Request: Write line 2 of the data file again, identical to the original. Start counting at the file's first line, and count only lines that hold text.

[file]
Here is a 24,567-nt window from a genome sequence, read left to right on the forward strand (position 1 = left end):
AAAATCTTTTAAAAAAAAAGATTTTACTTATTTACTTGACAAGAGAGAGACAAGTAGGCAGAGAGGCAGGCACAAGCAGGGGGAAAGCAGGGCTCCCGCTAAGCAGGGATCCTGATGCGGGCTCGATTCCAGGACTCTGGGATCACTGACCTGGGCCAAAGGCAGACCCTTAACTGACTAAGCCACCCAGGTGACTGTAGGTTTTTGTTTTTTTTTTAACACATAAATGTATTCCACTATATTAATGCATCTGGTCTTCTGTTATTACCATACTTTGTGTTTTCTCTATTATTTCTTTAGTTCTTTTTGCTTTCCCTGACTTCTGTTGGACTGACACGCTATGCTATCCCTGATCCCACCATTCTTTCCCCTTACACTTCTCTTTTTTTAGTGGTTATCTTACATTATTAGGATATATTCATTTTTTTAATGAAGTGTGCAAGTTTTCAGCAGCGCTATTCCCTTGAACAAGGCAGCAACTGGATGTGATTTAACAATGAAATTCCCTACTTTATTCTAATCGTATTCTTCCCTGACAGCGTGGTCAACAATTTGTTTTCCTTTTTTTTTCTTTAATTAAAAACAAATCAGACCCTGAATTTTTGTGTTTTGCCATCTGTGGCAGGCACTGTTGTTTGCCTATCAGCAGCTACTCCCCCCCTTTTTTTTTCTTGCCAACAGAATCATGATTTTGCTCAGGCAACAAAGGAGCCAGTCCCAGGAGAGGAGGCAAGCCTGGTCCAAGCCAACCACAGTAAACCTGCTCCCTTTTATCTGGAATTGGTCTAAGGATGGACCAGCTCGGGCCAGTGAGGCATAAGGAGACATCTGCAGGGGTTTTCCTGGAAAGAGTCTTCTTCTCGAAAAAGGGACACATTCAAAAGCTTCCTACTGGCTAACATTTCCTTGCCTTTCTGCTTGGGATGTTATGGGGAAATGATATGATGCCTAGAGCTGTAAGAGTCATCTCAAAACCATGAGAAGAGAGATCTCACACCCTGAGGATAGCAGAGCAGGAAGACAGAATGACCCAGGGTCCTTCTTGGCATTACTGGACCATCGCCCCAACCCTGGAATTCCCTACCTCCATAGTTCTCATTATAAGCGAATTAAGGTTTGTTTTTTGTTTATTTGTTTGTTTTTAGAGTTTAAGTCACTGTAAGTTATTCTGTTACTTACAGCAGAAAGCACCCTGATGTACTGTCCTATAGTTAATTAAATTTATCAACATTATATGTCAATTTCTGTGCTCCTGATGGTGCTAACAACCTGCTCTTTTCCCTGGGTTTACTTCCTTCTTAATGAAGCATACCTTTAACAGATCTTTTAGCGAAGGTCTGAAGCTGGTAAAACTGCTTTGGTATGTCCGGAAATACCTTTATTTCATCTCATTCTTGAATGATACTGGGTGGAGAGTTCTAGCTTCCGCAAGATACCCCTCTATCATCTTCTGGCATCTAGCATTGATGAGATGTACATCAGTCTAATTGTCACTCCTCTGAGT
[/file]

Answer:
AAAATCTTTTAAAAAAAAAGATTTTACTTATTTACTTGACAAGAGAGAGACAAGTAGGCAGAGAGGCAGGCACAAGCAGGGGGAAAGCAGGGCTCCCGCTAAGCAGGGATCCTGATGCGGGCTCGATTCCAGGACTCTGGGATCACTGACCTGGGCCAAAGGCAGACCCTTAACTGACTAAGCCACCCAGGTGACTGTAGGTTTTTGTTTTTTTTTTAACACATAAATGTATTCCACTATATTAATGCATCTGGTCTTCTGTTATTACCATACTTTGTGTTTTCTCTATTATTTCTTTAGTTCTTTTTGCTTTCCCTGACTTCTGTTGGACTGACACGCTATGCTATCCCTGATCCCACCATTCTTTCCCCTTACACTTCTCTTTTTTTAGTGGTTATCTTACATTATTAGGATATATTCATTTTTTTAATGAAGTGTGCAAGTTTTCAGCAGCGCTATTCCCTTGAACAAGGCAGCAACTGGATGTGATTTAACAATGAAATTCCCTACTTTATTCTAATCGTATTCTTCCCTGACAGCGTGGTCAACAATTTGTTTTCCTTTTTTTTTCTTTAATTAAAAACAAATCAGACCCTGAATTTTTGTGTTTTGCCATCTGTGGCAGGCACTGTTGTTTGCCTATCAGCAGCTACTCCCCCCCTTTTTTTTTCTTGCCAACAGAATCATGATTTTGCTCAGGCAACAAAGGAGCCAGTCCCAGGAGAGGAGGCAAGCCTGGTCCAAGCCAACCACAGTAAACCTGCTCCCTTTTATCTGGAATTGGTCTAAGGATGGACCAGCTCGGGCCAGTGAGGCATAAGGAGACATCTGCAGGGGTTTTCCTGGAAAGAGTCTTCTTCTCGAAAAAGGGACACATTCAAAAGCTTCCTACTGGCTAACATTTCCTTGCCTTTCTGCTTGGGATGTTATGGGGAAATGATATGATGCCTAGAGCTGTAAGAGTCATCTCAAAACCATGAGAAGAGAGATCTCACACCCTGAGGATAGCAGAGCAGGAAGACAGAATGACCCAGGGTCCTTCTTGGCATTACTGGACCATCGCCCCAACCCTGGAATTCCCTACCTCCATAGTTCTCATTATAAGCGAATTAAGGTTTGTTTTTTGTTTATTTGTTTGTTTTTAGAGTTTAAGTCACTGTAAGTTATTCTGTTACTTACAGCAGAAAGCACCCTGATGTACTGTCCTATAGTTAATTAAATTTATCAACATTATATGTCAATTTCTGTGCTCCTGATGGTGCTAACAACCTGCTCTTTTCCCTGGGTTTACTTCCTTCTTAATGAAGCATACCTTTAACAGATCTTTTAGCGAAGGTCTGAAGCTGGTAAAACTGCTTTGGTATGTCCGGAAATACCTTTATTTCATCTCATTCTTGAATGATACTGGGTGGAGAGTTCTAGCTTCCGCAAGATACCCCTCTATCATCTTCTGGCATCTAGCATTGATGAGATGTACATCAGTCTAATTGTCACTCCTCTGAGT